25% to 80% of managers’ and professionals’ time is spent in meetings
More than 33% of time spent in meetings is unproductive, costing business an estimated $37 billion a year
For one Fortune 500 firm, the loss is $71 million a year
Almost 72% of business leaders surveyed currently spend more time in meetings than they did five years ago. More than 49% expect to be spending even more time in meetings four years from now.
Only 33% of business leaders surveyed have had formal training in how to run meetings
Although 75% say it is “almost essential” to have an agenda, they use an agenda only 50% of the time
Only 64% of meetings achieve their intended outcome
What is a Meetings? A meeting is an outcome directed interaction between 2 or more people that can take place in any of four environments Time Place Same Different Same Different Focus Groups Shift Workers Video Teleconferencing Dispersed Project Team Any Time, Any Place
Outcome-directed meeting Resources Present State (problems) Desired State (outcomes) Action Plan Topic 1 Activity Activity Topic 2 Activity Activity Topic 3 Agenda (Steps) Task Group/ people
The main goal of meetings a vehicle for communication & action not for confusion & frustration
Purpose of the meeting 1. Take decisions 2. Collect views, information and proposal 3. Briefing 4. Exchange information 5. Generating ideas 6. Enquire into the nature and causes of a problem
tests of an effective meeting 1. The outcome justifies the time spent. 2. There mustn't be a better outcome with the same investment. 3. The outcome must be acted on.
Good Meetings In good meetings, people nod in agreement; in poor meetings, people just nod. 1. Planning and preparation 2. Efficient disposal of business Module 9 Elements of good meetings
Good Meetings (contd) Module 9 3. Open participation with adherence to the rules 4. Effective follow-up
criteria for an effective meeting 1. Purpose is clear to all attendees. 2. All who are needed are attending and only those who are needed are attending . 3. Participants are prepared. 4. Time is effectively used. 5. Participants are committed. 6. The main goals is achieving the goals, not meeting for sake of meeting. 7. The outcome should justify the investment. 8. Actions, responsibilities and mechanism for review are clear.
not by status or convention
All who are needed are attending and only those who are needed are attending .
Preparation depends on the circulation in good time of an agenda for the meeting
The notice of a meeting should inform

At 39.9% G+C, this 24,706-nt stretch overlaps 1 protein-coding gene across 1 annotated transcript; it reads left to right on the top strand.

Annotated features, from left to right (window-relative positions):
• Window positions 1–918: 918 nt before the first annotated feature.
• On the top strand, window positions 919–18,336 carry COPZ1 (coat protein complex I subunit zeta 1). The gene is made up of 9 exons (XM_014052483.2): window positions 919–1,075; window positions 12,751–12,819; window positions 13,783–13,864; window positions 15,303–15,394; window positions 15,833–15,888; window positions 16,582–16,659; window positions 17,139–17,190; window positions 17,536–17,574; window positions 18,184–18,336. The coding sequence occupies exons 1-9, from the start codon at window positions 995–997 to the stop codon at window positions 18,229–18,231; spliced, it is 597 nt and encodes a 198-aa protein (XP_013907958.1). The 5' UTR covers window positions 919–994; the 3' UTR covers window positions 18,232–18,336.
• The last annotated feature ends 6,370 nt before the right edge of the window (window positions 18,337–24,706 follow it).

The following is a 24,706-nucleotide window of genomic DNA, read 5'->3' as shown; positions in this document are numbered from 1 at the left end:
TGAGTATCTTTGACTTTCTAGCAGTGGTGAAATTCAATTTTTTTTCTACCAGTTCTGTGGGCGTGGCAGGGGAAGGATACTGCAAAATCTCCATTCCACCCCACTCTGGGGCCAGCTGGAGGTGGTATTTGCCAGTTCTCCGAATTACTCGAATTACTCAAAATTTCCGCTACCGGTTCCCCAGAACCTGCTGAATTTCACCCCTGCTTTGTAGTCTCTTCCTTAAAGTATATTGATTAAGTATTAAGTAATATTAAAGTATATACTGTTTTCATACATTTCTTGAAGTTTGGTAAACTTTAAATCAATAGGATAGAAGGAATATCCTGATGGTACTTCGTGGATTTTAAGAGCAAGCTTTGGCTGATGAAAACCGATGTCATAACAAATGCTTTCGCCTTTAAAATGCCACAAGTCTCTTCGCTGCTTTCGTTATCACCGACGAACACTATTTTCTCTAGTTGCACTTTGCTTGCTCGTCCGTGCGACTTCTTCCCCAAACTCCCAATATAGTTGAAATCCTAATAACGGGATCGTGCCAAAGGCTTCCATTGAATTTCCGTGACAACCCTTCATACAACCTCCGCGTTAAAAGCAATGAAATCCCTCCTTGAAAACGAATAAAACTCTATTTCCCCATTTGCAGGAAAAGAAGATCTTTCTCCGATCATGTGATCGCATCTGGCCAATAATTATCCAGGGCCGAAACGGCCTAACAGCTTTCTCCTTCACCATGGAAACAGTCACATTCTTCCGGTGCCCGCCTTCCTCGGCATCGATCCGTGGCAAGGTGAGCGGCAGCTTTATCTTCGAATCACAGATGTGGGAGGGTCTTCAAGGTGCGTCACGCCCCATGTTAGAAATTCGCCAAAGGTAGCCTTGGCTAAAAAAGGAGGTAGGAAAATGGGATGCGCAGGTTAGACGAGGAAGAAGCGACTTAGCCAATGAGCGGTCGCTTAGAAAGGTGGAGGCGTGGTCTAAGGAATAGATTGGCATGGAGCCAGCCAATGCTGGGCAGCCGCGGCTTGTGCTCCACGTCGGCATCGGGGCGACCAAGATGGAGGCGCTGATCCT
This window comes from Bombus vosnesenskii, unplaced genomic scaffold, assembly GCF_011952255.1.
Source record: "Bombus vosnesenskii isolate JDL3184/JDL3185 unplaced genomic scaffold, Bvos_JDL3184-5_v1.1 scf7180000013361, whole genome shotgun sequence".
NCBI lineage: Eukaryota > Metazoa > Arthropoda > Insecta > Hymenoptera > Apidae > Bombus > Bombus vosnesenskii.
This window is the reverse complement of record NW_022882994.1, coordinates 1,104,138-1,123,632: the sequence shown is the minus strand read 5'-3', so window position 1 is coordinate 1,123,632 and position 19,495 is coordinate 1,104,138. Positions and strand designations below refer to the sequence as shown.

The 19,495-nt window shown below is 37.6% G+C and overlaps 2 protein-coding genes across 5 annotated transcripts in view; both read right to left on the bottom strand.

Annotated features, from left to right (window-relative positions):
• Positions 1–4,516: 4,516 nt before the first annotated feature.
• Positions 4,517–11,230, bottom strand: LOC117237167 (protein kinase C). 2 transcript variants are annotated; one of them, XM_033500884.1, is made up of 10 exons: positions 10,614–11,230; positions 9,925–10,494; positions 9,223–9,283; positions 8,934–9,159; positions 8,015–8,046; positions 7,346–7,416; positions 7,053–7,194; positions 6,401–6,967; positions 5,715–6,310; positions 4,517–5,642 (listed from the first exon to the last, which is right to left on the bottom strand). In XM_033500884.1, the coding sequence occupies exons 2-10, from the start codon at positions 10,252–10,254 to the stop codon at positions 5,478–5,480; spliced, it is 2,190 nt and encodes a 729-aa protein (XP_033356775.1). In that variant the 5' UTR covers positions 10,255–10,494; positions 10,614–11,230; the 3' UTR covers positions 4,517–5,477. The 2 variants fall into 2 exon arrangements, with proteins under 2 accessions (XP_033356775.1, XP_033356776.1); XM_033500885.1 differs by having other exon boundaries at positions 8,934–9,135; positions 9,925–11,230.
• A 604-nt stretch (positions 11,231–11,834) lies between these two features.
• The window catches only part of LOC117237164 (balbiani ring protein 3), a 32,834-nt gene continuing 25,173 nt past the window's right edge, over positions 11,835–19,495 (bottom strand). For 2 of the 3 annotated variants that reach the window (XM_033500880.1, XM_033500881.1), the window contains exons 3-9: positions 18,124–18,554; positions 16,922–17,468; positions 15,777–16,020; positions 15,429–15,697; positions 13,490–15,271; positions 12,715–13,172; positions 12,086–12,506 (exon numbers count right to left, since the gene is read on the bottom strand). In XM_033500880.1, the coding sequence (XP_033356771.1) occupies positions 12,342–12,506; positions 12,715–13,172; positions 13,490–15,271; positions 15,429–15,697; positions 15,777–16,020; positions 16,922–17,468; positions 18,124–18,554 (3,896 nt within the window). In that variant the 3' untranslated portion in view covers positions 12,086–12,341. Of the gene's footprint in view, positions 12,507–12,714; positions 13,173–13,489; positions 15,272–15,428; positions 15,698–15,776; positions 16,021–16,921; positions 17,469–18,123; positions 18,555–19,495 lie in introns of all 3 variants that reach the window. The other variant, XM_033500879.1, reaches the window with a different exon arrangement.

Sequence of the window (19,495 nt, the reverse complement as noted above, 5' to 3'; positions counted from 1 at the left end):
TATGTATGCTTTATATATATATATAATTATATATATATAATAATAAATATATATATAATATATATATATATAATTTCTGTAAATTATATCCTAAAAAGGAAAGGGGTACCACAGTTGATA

date, time, place and intended duration
people attending and their roles
preliminary documentation, preparation, etc.
the procedure for adding any items to the agenda
The use of time – meeting structure
a structure which is suited to the purpose and membership of the meeting.
whiteboard or a flipchart
discussion is focused
ideas are not lost
minutes can be based on them
avoids repetition of the same ideas
recorded ideas can be dealt with in sequence
avoids the dialogue of the deaf
Makes sure there is a time-limit for each agenda item
Let’s the group know when time is almost up
Keeps the group on task, avoid tangents
Tips for Effective Meetings
Start and end your meetings on time
Keep announcements to a minimum
Sit in a circle
Have an agenda and set time limits for each item
Don’t let anyone dominate
Use hand signals
a bright room with adequate lighting;
a comfortable heating level;
good air circulation;
a good seating arrangement; and
the early opening of the room.
Ensure: Module 9
The only thing accomplished efficiently in a large meeting is the giving of information.
If the group is to respond with ideas or ask questions
Split the qroup into discussion groups (8 is the ideal number)
Meetings should be clear on whether a decision is really being taken by the meeting or whether, on the other hand, there is one person who has the responsibility for taking the decision with the help of meeting.
Where a series of people are to report overlapping information to a meeting (e.g. Progress reports on a project) questions on each report should be limited to clarification until all reports have been given.
Facilitation & Running Effective Meetings
What is Facilitation?
Process for running meetings or making decisions in a way that is: